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Articles tagged: Postgres committers

David Rowley

Speeding up recovery & VACUUM in Postgres 14

Written byBy David Rowley | March 25, 2021Mar 25, 2021

One of the performance projects I’ve focused on in PostgreSQL 14 is speeding up PostgreSQL recovery and vacuum. In the PostgreSQL team at Microsoft, I spend most of my time working with other members of the community on the PostgreSQL open source project. And in Postgres 14 (due to release in Q3 of 2021), I committed a change to optimize the compactify_tuples function, to reduce CPU utilization in the PostgreSQL recovery process. This performance optimization in PostgreSQL 14 made our crash recovery test case about 2.4x faster.

The compactify_tuples function is used internally in PostgreSQL:

  • when PostgreSQL starts up after a non-clean shutdown—called crash recovery
  • by the recovery process that is used by physical standby servers to replay changes (as described in the write-ahead log) as they arrive from the primary server
  • by VACUUM

So the good news is that the improvements to compactify_tuples will: improve crash recovery performance; reduce the load on the standby server, allowing it to replay the write-ahead log from the primary server more quickly; and improve VACUUM performance.

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As part of my work on the open source PostgreSQL team at Microsoft, I recently committed a new feature into PostgreSQL 14 to track dependencies on collation versions, with help from co-author Julien Rouhaud and the many others who contributed ideas. It took a long time to build a consensus on how to tackle this thorny problem (work I began at EnterpriseDB and continued at Microsoft), and you can read about some of the details and considerations in the commit message below and the referenced discussion thread. Please note that some details may change by the time PostgreSQL 14 is released.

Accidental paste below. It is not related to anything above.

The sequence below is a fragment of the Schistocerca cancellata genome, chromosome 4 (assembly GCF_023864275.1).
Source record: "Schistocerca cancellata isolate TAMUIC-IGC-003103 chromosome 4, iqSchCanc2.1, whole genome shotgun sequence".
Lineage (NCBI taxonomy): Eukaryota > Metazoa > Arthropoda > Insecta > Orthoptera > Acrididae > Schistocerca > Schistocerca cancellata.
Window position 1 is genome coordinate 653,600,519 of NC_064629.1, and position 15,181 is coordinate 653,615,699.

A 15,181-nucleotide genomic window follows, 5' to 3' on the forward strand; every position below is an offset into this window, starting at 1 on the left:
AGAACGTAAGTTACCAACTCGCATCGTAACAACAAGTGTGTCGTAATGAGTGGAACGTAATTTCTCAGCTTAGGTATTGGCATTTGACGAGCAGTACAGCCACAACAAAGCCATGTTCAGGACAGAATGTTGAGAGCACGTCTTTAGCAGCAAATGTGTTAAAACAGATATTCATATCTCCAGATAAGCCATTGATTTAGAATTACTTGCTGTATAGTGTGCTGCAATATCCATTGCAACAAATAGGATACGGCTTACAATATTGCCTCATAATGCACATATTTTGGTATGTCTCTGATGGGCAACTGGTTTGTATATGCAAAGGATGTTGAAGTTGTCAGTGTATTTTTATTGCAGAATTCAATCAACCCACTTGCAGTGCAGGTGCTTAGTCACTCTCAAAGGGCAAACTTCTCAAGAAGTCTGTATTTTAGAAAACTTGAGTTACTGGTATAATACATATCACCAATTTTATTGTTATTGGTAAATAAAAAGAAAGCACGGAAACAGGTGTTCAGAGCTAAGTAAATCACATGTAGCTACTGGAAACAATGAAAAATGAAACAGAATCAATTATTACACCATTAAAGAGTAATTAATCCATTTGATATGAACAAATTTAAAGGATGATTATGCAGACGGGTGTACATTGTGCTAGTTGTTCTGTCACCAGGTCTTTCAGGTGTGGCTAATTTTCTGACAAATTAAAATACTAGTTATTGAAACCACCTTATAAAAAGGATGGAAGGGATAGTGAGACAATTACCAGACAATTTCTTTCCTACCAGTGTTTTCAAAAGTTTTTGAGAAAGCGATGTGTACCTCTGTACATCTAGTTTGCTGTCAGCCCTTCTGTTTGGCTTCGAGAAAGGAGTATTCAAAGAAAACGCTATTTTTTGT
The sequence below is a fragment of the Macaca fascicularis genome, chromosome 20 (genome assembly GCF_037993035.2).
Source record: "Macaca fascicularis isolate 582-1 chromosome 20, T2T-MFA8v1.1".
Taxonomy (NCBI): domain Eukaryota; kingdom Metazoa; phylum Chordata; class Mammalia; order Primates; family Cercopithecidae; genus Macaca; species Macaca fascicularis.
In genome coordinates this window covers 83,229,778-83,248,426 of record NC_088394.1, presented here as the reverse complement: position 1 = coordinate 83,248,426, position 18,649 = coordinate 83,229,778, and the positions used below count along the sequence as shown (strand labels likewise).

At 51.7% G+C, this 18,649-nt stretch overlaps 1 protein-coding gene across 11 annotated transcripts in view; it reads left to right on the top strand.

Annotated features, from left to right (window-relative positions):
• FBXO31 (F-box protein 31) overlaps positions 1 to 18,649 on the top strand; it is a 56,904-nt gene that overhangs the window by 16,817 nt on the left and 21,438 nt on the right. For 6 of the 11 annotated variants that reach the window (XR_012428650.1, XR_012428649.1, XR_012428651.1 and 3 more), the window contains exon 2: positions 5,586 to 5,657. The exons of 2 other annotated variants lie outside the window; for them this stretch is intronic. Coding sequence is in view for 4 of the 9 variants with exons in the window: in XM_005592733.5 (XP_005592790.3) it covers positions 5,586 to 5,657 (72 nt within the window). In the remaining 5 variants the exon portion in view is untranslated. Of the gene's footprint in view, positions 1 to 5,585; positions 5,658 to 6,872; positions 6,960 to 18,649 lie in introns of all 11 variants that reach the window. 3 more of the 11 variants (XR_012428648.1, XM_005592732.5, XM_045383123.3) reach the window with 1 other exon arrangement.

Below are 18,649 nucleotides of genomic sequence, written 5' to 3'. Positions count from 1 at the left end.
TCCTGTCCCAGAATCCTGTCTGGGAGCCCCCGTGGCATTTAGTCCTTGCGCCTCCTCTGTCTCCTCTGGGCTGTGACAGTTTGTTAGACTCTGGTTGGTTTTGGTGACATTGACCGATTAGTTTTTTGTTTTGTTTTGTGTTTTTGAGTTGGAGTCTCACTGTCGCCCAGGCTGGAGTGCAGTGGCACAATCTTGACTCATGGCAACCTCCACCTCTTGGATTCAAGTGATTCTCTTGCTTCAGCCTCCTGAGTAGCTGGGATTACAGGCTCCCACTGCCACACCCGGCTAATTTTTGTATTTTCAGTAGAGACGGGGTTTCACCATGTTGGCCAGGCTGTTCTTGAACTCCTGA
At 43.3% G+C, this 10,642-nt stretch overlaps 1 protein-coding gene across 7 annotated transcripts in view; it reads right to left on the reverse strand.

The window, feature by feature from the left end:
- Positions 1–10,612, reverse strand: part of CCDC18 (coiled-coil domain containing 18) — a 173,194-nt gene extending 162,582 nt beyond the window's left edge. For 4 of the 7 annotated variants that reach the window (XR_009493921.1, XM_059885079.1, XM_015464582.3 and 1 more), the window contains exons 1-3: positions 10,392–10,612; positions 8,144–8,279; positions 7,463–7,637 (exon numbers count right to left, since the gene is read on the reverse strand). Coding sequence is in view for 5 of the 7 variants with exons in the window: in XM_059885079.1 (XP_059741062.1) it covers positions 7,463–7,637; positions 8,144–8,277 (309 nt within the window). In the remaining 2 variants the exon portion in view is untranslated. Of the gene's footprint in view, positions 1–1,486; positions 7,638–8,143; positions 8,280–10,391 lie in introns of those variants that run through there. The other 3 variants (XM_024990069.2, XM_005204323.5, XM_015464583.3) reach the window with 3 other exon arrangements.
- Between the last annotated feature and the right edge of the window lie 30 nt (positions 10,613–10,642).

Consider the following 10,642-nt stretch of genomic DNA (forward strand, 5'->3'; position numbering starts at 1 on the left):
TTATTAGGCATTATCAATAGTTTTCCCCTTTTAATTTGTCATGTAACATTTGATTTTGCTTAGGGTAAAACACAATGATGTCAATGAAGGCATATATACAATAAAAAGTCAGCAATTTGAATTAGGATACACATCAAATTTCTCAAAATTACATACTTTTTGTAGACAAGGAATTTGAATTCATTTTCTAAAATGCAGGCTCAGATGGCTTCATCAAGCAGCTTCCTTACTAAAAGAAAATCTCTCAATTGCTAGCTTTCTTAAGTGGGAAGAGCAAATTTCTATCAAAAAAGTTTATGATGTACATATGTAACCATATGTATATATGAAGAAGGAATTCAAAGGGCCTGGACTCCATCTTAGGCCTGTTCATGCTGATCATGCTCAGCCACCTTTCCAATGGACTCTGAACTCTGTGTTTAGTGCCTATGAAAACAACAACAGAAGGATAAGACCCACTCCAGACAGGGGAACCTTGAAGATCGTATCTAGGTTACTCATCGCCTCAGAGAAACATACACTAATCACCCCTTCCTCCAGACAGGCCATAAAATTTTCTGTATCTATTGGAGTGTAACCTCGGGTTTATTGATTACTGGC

commit 257836a75585934cc05ed7a80bccf8190d41e056
Author: Thomas Munro <[email protected]>
Date:   Mon Nov 2 19:50:45 2020 +1300

    Track collation versions for indexes.

    Record the current version of dependent collations in pg_depend when
    creating or rebuilding an index.  When accessing the index later, warn
    that the index may be corrupted if the current version doesn't match.

    Thanks to Douglas Doole, Peter Eisentraut, Christoph Berg, Laurenz Albe,
    Michael Paquier, Robert Haas, Tom Lane and others for very helpful

    Author: Thomas Munro <[email protected]>
    Author: Julien Rouhaud <[email protected]>
    Reviewed-by: Peter Eisentraut <[email protected]> (earlier versions)

I’m pretty happy with the result so far, but there is more to be done (see further down)! Now seems like a good time to walk you through the problem we needed to solve—that PostgreSQL indexes can get corrupted by changes in collations that occur naturally over time—and how the new feature makes things better in PostgreSQL 14. Plus, you’ll get a bit of background on collations, too.

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One of the unique things about Postgres is that it is highly programmable via PL/pgSQL and extensions. Postgres is so programmable that I often think of Postgres as a computing platform rather than just a database (or a distributed computing platform—with Citus). As a computing platform, I always felt that Postgres should be able to take actions in an automated way. That is why I created the open source pg_cron extension back in 2016 to run periodic jobs in Postgres—and why I continue to maintain pg_cron now that I work on the Postgres team at Microsoft.